[Python-Dev] Why does base64 return bytes?
greg.ewing at canterbury.ac.nz
Wed Jun 15 03:02:57 EDT 2016
Stephen J. Turnbull wrote:
> The RFC is unclear on this point, but I read it as specifying the
> ASCII coded character set, not the ASCII repertoire of (abstract)
Well, I think you've misread it. Or at least there is a
more general reading possible that is entirely consistent
with the stated purpose and doesn't assume any particular
> It's more subtle than that. *RFCs do not deal with text.*
That may be true of most RFCs, but I think this particular
one really *is* talking about text, even if the authors
didn't realise it at the time.
> It is also desirable that it be likely to pass unscathed through channels
> that ... *inadvertantly* treat it as text. Both requirements are
> conveniently fulfilled by using appropriate ASCII subsets, and encoding on
> the wire using the usual bit patterns.
But only if the part that is (deliberately or inadvertently)
treating it as text is using ASCII as its encoding. So, by
your reading of the RFC, base64 is *only* intended for
channels that use ASCII encoding.
Whereas if you drop the assumption of ASCII and use whatever
encoding the channel uses for text, then it works for all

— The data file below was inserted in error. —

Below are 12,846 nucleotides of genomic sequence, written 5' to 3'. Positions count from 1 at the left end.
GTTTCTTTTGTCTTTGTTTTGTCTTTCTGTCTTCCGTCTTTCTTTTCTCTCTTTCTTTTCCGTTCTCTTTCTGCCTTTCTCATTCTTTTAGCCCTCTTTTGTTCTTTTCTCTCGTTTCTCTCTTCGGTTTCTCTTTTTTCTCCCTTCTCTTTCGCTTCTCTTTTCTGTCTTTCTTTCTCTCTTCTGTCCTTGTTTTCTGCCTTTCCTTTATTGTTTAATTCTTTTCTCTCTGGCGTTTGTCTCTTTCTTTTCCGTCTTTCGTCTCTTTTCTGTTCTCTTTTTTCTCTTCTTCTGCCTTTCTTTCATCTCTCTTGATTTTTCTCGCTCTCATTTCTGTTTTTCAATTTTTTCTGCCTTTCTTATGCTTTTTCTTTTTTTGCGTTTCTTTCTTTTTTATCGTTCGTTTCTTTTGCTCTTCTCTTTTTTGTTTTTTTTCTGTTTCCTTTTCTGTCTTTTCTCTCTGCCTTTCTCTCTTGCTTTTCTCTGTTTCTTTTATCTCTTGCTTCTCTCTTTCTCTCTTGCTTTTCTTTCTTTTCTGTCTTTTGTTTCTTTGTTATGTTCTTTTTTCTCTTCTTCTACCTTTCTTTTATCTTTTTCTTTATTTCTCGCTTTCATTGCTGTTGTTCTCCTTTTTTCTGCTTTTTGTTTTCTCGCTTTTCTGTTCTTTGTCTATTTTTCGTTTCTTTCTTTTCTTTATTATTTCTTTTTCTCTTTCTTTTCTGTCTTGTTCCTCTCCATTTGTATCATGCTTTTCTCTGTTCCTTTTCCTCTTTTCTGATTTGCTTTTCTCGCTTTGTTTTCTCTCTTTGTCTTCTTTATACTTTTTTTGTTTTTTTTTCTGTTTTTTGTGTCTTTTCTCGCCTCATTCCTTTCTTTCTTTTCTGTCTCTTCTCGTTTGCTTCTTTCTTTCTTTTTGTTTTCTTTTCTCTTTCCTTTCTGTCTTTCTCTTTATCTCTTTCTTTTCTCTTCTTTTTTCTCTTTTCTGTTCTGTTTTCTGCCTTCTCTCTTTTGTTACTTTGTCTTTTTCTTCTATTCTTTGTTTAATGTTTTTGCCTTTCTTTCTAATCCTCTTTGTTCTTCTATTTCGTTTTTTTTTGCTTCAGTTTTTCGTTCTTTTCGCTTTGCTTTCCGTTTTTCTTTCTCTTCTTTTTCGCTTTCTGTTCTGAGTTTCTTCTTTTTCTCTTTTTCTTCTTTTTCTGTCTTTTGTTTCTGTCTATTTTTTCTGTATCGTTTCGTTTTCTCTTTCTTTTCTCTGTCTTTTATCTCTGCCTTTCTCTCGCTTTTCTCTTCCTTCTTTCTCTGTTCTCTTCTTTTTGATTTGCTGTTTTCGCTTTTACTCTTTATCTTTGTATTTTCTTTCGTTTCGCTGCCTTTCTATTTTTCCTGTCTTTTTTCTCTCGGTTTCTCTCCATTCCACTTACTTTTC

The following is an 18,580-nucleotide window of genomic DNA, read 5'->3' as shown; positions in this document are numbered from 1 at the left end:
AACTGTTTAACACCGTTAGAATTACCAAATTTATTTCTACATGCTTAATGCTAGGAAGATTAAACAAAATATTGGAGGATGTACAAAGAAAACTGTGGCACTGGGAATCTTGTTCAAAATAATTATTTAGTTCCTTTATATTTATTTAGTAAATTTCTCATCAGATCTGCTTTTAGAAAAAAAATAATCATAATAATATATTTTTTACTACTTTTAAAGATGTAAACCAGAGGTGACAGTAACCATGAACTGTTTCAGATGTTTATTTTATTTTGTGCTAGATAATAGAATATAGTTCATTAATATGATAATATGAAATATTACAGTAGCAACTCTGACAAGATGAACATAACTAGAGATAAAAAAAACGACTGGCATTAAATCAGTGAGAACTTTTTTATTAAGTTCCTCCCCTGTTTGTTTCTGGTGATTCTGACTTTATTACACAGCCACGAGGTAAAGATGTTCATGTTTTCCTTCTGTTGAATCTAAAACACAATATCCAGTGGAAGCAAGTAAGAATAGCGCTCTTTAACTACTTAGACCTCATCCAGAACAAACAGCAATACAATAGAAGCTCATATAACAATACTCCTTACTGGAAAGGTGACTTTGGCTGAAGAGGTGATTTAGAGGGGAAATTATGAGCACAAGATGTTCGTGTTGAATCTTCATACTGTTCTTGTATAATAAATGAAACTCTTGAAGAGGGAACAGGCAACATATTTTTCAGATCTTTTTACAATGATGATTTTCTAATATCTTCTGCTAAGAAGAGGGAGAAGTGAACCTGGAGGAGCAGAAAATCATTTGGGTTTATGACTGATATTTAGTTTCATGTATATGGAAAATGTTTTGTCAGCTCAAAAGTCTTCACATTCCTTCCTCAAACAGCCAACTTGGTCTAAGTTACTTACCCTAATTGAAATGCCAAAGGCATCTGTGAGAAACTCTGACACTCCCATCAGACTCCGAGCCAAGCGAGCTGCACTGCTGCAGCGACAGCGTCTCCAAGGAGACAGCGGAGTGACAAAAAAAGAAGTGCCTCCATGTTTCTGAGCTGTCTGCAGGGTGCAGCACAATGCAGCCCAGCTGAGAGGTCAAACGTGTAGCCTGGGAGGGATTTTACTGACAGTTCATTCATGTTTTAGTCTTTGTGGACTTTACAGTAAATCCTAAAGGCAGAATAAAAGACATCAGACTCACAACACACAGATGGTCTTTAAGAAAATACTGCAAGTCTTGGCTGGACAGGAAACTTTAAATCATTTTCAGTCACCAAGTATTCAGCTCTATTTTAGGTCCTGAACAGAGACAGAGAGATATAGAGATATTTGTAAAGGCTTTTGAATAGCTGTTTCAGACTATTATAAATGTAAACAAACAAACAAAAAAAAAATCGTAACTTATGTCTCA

RFC 4648 doesn't mention it, but an earlier RFC on base64
explicitly said that characters were chosen that also exist
in EBCDIC, so it seems they were intending that base64
should work on EBCDIC-bases systems as well as ASCII-based
> It's purely a matter of our convenience
> (as programmer *in* Python) whether we return str or bytes.
Yes, and it seems to me the decision has been made by people
with their noses stuck in low-level protocol implementations.
Whenever *I've* needed to base64 encode something, I've wanted
the output as text, because that's what I needed to feed into
the next stage of the process.
Maybe there should be two versions of the base64 codec, one
producing bytes and one producing text?
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